USDA on Tuesday released crop numbers that were largely in line with analysts' expectations for the July World Agricultural Supply and Demand Estimates reports.
The biggest surprise was Brazil’s reported loss of nearly 10 percent of its corn crop, which is certain to boost demand for U.S. corn exports, according to analysts.
Following the report, corn was trading 3 to 5 cents higher, soybeans were up 13 to 15 cents, and wheat also rose, with SRW up 4 to 5 cents, HRW narrowly mixed and spring wheat about a penny higher, Pro Farmer reported.
The trading activity partly reflected the lack of surprises in the report and concern over weather, according to analysts.
Jack Scoville of The PRICE Futures Group, speaking during a MGEX post-report conference call, said USDA releases “lined up pretty well … with what we were seeing.”
As a result, “the market stopped caring about the USDA report five minutes after it came out,” said Rich Nelson, chief strategist for Allendale. “Now all the focus is on weather.”
Here are some key numbers from Tuesday’s report:
Corn: Production rose 110 million bushels in 2016/17. Old-crop ending stocks at 1.7 billion bushels, were slightly below the average trade expectation of 1.806 billion. New-crop ending stocks were 2.081 billion bushels, lower than the average trade forecast of 2.205 billion bushels. Corn exports were projected 100 million bushels higher on reduced competition from Brazil. Projected corn use for ethanol was lowered 25 million bushels in line with changes for 2015/16.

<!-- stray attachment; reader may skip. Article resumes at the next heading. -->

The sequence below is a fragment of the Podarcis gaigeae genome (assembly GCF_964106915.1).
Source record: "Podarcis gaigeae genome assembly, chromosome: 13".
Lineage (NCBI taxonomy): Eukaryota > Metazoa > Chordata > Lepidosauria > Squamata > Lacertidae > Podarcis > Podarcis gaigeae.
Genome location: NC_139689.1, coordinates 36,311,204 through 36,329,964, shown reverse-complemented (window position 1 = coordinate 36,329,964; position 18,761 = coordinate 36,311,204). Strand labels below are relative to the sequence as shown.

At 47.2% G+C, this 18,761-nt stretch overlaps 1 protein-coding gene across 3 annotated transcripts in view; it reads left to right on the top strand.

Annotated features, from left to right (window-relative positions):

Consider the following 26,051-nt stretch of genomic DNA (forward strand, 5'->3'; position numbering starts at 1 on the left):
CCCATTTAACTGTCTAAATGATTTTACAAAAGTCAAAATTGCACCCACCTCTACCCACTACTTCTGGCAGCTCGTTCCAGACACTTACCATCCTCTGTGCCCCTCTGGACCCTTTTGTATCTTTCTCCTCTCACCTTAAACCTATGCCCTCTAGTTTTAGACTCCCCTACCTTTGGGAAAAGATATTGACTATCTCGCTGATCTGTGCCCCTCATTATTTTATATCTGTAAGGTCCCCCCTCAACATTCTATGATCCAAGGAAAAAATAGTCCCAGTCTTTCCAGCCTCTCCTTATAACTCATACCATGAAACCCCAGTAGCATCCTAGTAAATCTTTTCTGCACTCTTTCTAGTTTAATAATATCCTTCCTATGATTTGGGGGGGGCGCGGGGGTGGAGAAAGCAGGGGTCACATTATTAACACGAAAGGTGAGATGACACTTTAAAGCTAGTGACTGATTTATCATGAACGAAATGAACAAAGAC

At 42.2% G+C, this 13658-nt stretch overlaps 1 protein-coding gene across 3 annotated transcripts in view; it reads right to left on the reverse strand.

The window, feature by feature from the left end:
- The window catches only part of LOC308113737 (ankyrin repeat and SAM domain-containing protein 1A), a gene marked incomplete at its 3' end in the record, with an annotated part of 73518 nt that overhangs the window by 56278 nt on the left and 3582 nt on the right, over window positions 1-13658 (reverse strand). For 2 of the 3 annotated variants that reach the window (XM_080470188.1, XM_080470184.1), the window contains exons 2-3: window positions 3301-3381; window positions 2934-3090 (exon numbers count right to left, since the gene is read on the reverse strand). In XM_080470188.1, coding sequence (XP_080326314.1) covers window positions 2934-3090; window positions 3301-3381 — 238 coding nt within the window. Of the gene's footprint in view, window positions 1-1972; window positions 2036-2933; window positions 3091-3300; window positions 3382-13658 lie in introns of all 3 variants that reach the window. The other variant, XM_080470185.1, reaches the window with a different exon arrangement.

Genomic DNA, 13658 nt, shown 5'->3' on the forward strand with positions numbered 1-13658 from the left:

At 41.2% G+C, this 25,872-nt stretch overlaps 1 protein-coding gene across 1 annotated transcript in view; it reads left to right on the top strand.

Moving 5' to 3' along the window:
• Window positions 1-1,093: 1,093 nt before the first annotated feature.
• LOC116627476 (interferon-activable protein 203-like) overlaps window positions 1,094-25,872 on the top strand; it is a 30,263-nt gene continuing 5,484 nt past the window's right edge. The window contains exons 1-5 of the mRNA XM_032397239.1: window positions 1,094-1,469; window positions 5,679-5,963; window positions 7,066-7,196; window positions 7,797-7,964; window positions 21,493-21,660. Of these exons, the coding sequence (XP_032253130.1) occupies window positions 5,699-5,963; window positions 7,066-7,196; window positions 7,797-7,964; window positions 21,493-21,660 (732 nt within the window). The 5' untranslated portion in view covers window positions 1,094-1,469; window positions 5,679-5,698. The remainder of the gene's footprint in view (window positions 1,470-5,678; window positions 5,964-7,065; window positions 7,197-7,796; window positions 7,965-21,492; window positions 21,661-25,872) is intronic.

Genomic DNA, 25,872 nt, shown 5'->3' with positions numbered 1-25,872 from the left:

Soybeans: Despite record acreage, a rise in exports and crush are keeping soybean supplies where the trade expects. New-crop soybean ending stocks were 290 million bushels, slightly more than the average trade guess of 287 million bushels. Old-crop ending stocks were 350 million bushels, slightly less than the average trade guess of 352 million bushels.
Wheat: Exports were raised to 925 million bushels, the highest in three years. USDA projects ending wheat stocks of 1.105 billion bushels, the highest level since the 1988/89 crop year. However, that was slightly less than the trade’s expectation of 1.107 billion bushels. Total world wheat production was now projected at a record 738.5 million tons.
Don Roose of U.S. Commodities said the report’s biggest surprise was Brazil’s corn production loss of 7 1/2 million tons, or 300 million bushels.
“That’s almost 10% of the crop, including combination of the safrhna and regular corn crops,” Roose observed.
Nelson pointed out that even though the report “was bullish on corn, mixed on beans,” corn was trading up a few cents while beans soared19 cents after the report was issued.
“The trade is saying it’s too late (for changes in) corn yield ... it’s concerned about bean yield, concerned about the weather,” Nelson said.
Traders are looking at the forecast one week ahead and assuming that heat will last for a few weeks, he added.